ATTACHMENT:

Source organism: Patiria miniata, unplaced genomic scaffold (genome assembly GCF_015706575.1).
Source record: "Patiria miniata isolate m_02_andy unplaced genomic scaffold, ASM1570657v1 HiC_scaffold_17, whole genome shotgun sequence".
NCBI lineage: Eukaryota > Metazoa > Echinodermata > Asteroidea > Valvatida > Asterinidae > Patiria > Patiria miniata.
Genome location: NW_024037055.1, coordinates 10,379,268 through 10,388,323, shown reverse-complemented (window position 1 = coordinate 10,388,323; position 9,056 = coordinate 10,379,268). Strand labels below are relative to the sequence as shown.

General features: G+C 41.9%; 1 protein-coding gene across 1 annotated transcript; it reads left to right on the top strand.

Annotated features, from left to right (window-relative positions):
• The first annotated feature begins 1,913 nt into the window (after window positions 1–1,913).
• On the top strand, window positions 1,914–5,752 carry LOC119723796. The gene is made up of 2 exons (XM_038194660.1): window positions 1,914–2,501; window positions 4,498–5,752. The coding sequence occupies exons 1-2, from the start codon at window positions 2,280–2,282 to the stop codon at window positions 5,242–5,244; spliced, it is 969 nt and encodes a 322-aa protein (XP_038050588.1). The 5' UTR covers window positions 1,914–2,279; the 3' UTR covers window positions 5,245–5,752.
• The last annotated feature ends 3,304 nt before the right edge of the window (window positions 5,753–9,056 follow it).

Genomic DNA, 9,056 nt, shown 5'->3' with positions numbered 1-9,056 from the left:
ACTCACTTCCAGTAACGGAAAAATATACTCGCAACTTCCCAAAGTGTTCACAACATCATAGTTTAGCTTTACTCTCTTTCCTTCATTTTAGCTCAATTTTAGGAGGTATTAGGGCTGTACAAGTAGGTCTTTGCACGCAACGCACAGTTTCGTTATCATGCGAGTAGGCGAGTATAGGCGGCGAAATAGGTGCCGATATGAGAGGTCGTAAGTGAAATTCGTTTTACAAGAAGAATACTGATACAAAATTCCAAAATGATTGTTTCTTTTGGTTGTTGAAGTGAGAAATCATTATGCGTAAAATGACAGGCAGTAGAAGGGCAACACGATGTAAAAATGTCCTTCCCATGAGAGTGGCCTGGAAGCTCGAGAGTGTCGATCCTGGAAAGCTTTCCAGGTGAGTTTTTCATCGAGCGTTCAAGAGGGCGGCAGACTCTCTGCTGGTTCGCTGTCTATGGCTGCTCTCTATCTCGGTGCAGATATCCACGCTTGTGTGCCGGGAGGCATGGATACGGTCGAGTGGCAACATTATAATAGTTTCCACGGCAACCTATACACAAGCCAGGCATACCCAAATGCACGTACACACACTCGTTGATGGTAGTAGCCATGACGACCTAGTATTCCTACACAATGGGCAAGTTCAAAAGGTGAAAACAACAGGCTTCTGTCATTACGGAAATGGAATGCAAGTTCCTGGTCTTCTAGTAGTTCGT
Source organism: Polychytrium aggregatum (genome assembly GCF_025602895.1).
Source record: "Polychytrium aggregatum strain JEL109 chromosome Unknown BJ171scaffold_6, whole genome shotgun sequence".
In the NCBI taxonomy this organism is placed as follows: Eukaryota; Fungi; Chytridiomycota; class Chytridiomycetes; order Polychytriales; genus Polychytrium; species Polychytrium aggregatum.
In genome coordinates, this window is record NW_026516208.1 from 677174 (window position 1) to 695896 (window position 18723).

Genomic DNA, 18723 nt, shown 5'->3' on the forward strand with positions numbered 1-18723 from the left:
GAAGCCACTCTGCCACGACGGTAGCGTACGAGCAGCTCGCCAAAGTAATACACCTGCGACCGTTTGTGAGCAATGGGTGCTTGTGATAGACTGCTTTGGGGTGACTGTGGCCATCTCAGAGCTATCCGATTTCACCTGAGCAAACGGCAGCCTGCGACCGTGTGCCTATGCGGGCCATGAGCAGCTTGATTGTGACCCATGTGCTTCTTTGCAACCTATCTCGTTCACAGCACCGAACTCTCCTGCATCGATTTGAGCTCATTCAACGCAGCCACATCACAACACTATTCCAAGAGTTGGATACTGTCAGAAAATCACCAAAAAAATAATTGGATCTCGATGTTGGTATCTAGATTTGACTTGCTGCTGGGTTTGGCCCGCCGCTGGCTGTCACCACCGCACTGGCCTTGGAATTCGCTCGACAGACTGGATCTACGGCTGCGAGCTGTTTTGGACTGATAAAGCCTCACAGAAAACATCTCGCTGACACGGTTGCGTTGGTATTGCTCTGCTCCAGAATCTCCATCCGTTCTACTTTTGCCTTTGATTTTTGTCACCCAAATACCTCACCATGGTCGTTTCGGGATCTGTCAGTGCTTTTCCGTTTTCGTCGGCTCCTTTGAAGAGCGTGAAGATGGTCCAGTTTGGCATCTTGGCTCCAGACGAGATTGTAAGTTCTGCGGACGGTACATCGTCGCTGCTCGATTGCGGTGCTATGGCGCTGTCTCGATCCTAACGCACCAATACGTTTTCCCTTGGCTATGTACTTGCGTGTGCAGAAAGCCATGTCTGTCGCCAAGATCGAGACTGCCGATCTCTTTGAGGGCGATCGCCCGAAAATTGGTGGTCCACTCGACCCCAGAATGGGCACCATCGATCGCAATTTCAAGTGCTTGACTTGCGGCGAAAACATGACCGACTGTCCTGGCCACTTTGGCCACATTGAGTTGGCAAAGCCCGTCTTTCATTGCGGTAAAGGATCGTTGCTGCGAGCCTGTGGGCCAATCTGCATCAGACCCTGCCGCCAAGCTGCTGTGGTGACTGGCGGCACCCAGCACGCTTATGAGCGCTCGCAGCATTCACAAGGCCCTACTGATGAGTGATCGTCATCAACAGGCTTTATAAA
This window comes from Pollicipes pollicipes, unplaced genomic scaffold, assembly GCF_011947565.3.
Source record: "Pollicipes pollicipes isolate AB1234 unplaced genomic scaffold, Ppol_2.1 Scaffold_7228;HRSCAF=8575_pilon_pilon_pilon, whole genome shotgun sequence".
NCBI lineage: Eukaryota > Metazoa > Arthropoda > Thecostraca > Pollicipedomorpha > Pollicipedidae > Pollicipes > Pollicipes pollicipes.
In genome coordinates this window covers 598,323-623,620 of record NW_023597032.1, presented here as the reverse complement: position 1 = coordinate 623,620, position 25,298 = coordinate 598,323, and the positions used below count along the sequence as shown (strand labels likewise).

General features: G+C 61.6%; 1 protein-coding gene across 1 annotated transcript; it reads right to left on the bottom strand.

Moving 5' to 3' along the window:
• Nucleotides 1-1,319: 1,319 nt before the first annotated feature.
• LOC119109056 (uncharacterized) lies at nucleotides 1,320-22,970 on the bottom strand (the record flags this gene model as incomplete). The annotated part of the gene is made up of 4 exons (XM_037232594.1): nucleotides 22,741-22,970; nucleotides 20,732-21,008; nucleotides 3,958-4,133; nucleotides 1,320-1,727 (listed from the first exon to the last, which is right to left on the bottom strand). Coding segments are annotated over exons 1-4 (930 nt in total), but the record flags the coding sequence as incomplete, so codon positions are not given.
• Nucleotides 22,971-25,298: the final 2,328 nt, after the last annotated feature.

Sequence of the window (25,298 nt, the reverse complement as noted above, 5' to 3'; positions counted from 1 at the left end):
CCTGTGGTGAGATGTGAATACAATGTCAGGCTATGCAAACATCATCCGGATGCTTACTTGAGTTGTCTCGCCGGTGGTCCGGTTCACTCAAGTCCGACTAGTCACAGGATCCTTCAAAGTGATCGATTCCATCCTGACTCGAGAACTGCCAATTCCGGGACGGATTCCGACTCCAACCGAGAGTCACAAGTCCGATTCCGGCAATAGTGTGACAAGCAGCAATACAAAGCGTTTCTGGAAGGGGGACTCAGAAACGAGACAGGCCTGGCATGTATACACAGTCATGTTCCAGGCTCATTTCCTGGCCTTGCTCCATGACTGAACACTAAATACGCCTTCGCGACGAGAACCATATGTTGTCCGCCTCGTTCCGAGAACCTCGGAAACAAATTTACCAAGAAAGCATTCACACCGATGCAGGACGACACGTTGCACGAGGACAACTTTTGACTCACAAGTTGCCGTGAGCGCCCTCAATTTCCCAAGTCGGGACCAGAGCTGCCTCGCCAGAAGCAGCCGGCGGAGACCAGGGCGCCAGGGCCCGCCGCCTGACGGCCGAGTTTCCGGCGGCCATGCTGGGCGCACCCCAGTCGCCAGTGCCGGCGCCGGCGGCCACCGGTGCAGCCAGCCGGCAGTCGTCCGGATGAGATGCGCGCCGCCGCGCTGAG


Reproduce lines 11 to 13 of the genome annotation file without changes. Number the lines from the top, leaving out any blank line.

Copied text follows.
ACTCACTTCCAGTAACGGAAAAATATACTCGCAACTTCCCAAAGTGTTCACAACATCATAGTTTAGCTTTACTCTCTTTCCTTCATTTTAGCTCAATTTTAGGAGGTATTAGGGCTGTACAAGTAGGTCTTTGCACGCAACGCACAGTTTCGTTATCATGCGAGTAGGCGAGTATAGGCGGCGAAATAGGTGCCGATATGAGAGGTCGTAAGTGAAATTCGTTTTACAAGAAGAATACTGATACAAAATTCCAAAATGATTGTTTCTTTTGGTTGTTGAAGTGAGAAATCATTATGCGTAAAATGACAGGCAGTAGAAGGGCAACACGATGTAAAAATGTCCTTCCCATGAGAGTGGCCTGGAAGCTCGAGAGTGTCGATCCTGGAAAGCTTTCCAGGTGAGTTTTTCATCGAGCGTTCAAGAGGGCGGCAGACTCTCTGCTGGTTCGCTGTCTATGGCTGCTCTCTATCTCGGTGCAGATATCCACGCTTGTGTGCCGGGAGGCATGGATACGGTCGAGTGGCAACATTATAATAGTTTCCACGGCAACCTATACACAAGCCAGGCATACCCAAATGCACGTACACACACTCGTTGATGGTAGTAGCCATGACGACCTAGTATTCCTACACAATGGGCAAGTTCAAAAGGTGAAAACAACAGGCTTCTGTCATTACGGAAATGGAATGCAAGTTCCTGGTCTTCTAGTAGTTCGT
Source organism: Polychytrium aggregatum (genome assembly GCF_025602895.1).
Source record: "Polychytrium aggregatum strain JEL109 chromosome Unknown BJ171scaffold_6, whole genome shotgun sequence".